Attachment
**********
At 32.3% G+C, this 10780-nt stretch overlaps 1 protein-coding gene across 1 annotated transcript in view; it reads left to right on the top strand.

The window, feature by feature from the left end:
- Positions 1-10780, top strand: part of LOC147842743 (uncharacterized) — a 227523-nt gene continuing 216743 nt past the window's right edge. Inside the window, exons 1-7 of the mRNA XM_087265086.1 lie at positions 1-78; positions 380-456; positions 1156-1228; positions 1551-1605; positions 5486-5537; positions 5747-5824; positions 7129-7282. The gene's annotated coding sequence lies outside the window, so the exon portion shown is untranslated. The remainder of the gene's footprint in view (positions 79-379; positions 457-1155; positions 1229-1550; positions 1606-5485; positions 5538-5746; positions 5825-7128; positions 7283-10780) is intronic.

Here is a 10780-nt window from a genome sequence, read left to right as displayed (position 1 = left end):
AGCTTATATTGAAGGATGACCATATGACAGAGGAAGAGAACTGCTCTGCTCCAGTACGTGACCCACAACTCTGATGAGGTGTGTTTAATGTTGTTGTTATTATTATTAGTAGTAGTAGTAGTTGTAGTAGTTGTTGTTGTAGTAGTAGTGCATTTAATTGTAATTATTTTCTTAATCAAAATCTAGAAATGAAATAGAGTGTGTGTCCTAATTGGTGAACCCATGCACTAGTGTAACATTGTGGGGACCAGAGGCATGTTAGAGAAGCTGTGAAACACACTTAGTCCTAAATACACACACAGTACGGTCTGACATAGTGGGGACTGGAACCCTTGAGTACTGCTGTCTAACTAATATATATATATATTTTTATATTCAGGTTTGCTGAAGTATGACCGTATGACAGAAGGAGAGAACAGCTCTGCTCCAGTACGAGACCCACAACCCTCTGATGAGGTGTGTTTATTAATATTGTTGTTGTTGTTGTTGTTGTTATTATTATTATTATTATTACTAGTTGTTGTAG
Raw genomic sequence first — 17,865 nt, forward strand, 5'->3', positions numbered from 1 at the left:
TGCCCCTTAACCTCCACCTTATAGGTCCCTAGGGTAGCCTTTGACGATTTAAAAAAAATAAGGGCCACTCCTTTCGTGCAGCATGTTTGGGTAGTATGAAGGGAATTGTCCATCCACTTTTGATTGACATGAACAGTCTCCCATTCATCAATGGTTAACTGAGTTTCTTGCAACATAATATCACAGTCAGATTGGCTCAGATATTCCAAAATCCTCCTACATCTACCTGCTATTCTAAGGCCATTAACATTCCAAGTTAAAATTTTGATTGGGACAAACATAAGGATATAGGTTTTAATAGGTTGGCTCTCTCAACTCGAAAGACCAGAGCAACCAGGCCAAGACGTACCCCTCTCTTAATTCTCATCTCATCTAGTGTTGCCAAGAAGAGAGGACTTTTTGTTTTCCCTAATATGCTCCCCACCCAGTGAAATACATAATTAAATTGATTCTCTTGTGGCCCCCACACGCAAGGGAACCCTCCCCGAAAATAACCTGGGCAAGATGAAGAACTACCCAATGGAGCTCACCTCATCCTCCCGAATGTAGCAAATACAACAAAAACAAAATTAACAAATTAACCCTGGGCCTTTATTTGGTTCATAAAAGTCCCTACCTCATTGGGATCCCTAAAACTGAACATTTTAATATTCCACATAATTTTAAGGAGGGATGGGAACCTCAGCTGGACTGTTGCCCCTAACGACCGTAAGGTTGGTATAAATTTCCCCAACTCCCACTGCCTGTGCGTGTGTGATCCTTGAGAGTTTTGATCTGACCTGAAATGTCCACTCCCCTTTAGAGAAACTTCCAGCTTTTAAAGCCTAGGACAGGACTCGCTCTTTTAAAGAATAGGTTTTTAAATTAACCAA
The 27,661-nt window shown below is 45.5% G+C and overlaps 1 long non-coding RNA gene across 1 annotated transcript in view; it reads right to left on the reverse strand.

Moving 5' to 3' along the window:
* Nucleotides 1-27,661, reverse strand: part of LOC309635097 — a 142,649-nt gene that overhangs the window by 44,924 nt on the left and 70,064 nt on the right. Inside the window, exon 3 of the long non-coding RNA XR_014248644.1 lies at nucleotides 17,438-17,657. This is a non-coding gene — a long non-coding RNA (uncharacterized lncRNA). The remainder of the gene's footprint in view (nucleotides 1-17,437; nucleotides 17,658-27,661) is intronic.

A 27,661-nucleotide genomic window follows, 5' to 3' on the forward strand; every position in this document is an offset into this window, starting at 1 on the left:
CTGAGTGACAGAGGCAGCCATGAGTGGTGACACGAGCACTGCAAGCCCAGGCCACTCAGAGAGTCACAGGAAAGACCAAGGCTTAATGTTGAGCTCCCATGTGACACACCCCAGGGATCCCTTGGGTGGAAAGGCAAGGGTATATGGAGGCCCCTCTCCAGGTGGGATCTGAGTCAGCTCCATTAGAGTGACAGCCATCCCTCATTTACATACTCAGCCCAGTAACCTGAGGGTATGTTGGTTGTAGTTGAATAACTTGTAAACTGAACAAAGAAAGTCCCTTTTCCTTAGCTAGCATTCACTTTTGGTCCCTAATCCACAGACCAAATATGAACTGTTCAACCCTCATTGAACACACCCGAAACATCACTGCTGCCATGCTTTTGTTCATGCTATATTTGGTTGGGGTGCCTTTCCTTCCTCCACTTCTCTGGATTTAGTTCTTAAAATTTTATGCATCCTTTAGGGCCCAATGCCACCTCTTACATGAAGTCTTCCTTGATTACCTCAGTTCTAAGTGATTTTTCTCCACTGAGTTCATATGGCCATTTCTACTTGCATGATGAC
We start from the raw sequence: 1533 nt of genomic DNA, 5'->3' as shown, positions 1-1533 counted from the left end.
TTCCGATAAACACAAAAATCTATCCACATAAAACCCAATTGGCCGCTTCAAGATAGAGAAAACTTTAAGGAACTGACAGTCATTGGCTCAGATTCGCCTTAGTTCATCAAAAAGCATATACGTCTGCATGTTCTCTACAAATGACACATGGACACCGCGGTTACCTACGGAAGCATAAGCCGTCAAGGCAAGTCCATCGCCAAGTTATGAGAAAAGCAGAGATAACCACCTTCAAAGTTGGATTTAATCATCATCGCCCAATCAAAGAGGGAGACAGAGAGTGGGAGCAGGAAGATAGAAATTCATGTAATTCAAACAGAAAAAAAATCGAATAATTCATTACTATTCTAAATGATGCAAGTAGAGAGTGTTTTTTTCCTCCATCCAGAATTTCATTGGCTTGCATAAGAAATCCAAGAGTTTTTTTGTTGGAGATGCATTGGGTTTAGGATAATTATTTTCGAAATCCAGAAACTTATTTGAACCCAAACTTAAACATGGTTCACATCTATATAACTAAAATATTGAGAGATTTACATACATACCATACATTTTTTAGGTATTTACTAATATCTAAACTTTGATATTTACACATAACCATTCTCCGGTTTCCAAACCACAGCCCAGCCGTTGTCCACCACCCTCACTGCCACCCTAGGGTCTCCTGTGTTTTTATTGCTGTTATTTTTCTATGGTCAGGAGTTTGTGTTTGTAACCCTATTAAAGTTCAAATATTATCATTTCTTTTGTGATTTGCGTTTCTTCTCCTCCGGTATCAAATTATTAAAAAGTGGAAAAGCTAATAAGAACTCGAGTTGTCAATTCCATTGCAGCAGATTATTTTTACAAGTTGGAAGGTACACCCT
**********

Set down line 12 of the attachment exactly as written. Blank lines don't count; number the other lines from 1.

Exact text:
CTGAGTGACAGAGGCAGCCATGAGTGGTGACACGAGCACTGCAAGCCCAGGCCACTCAGAGAGTCACAGGAAAGACCAAGGCTTAATGTTGAGCTCCCATGTGACACACCCCAGGGATCCCTTGGGTGGAAAGGCAAGGGTATATGGAGGCCCCTCTCCAGGTGGGATCTGAGTCAGCTCCATTAGAGTGACAGCCATCCCTCATTTACATACTCAGCCCAGTAACCTGAGGGTATGTTGGTTGTAGTTGAATAACTTGTAAACTGAACAAAGAAAGTCCCTTTTCCTTAGCTAGCATTCACTTTTGGTCCCTAATCCACAGACCAAATATGAACTGTTCAACCCTCATTGAACACACCCGAAACATCACTGCTGCCATGCTTTTGTTCATGCTATATTTGGTTGGGGTGCCTTTCCTTCCTCCACTTCTCTGGATTTAGTTCTTAAAATTTTATGCATCCTTTAGGGCCCAATGCCACCTCTTACATGAAGTCTTCCTTGATTACCTCAGTTCTAAGTGATTTTTCTCCACTGAGTTCATATGGCCATTTCTACTTGCATGATGAC